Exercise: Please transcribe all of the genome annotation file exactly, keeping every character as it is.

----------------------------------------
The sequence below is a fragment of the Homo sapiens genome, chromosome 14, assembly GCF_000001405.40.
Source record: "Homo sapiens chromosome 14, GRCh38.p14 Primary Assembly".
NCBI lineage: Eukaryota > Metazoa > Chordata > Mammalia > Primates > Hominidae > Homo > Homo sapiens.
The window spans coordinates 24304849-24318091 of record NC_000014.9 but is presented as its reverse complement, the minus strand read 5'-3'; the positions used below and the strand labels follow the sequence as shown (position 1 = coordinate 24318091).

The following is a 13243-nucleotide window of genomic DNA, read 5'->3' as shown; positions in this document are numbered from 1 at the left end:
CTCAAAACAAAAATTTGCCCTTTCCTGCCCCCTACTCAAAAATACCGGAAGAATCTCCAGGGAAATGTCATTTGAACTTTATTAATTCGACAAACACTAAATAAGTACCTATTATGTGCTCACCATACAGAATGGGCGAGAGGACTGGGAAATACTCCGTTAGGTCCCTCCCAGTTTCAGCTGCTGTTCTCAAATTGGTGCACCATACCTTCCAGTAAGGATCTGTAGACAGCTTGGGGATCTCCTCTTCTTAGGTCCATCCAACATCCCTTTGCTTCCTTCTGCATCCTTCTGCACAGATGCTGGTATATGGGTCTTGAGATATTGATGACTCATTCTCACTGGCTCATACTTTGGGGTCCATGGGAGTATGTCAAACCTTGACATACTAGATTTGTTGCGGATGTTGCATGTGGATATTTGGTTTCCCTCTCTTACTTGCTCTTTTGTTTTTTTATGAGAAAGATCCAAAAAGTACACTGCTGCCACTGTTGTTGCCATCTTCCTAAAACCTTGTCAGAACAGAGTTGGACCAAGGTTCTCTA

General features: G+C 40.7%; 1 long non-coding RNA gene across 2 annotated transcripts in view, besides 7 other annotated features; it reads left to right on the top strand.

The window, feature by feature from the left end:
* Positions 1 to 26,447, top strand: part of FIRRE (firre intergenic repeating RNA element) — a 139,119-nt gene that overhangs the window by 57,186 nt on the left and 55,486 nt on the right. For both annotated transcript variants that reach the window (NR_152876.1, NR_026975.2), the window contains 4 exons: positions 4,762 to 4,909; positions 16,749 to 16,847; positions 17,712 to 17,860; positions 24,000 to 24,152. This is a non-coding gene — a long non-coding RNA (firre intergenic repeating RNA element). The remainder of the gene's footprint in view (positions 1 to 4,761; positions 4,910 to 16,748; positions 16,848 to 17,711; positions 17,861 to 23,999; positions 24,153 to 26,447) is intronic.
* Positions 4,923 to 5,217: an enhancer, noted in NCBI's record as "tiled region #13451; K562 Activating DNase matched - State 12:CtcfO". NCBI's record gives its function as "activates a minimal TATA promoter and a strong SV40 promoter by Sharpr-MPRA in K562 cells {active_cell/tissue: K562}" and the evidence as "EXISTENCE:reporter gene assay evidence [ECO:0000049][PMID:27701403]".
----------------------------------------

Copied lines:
The sequence below is a fragment of the Homo sapiens genome, chromosome 14, assembly GCF_000001405.40.
Source record: "Homo sapiens chromosome 14, GRCh38.p14 Primary Assembly".
NCBI lineage: Eukaryota > Metazoa > Chordata > Mammalia > Primates > Hominidae > Homo > Homo sapiens.
The window spans coordinates 24304849-24318091 of record NC_000014.9 but is presented as its reverse complement, the minus strand read 5'-3'; the positions used below and the strand labels follow the sequence as shown (position 1 = coordinate 24318091).

The following is a 13243-nucleotide window of genomic DNA, read 5'->3' as shown; positions in this document are numbered from 1 at the left end:
CTCAAAACAAAAATTTGCCCTTTCCTGCCCCCTACTCAAAAATACCGGAAGAATCTCCAGGGAAATGTCATTTGAACTTTATTAATTCGACAAACACTAAATAAGTACCTATTATGTGCTCACCATACAGAATGGGCGAGAGGACTGGGAAATACTCCGTTAGGTCCCTCCCAGTTTCAGCTGCTGTTCTCAAATTGGTGCACCATACCTTCCAGTAAGGATCTGTAGACAGCTTGGGGATCTCCTCTTCTTAGGTCCATCCAACATCCCTTTGCTTCCTTCTGCATCCTTCTGCACAGATGCTGGTATATGGGTCTTGAGATATTGATGACTCATTCTCACTGGCTCATACTTTGGGGTCCATGGGAGTATGTCAAACCTTGACATACTAGATTTGTTGCGGATGTTGCATGTGGATATTTGGTTTCCCTCTCTTACTTGCTCTTTTGTTTTTTTATGAGAAAGATCCAAAAAGTACACTGCTGCCACTGTTGTTGCCATCTTCCTAAAACCTTGTCAGAACAGAGTTGGACCAAGGTTCTCTA

General features: G+C 40.7%; 1 long non-coding RNA gene across 2 annotated transcripts in view, besides 7 other annotated features; it reads left to right on the top strand.

The window, feature by feature from the left end:
* Positions 1 to 26,447, top strand: part of FIRRE (firre intergenic repeating RNA element) — a 139,119-nt gene that overhangs the window by 57,186 nt on the left and 55,486 nt on the right. For both annotated transcript variants that reach the window (NR_152876.1, NR_026975.2), the window contains 4 exons: positions 4,762 to 4,909; positions 16,749 to 16,847; positions 17,712 to 17,860; positions 24,000 to 24,152. This is a non-coding gene — a long non-coding RNA (firre intergenic repeating RNA element). The remainder of the gene's footprint in view (positions 1 to 4,761; positions 4,910 to 16,748; positions 16,848 to 17,711; positions 17,861 to 23,999; positions 24,153 to 26,447) is intronic.
* Positions 4,923 to 5,217: an enhancer, noted in NCBI's record as "tiled region #13451; K562 Activating DNase matched - State 12:CtcfO". NCBI's record gives its function as "activates a minimal TATA promoter and a strong SV40 promoter by Sharpr-MPRA in K562 cells {active_cell/tissue: K562}" and the evidence as "EXISTENCE:reporter gene assay evidence [ECO:0000049][PMID:27701403]".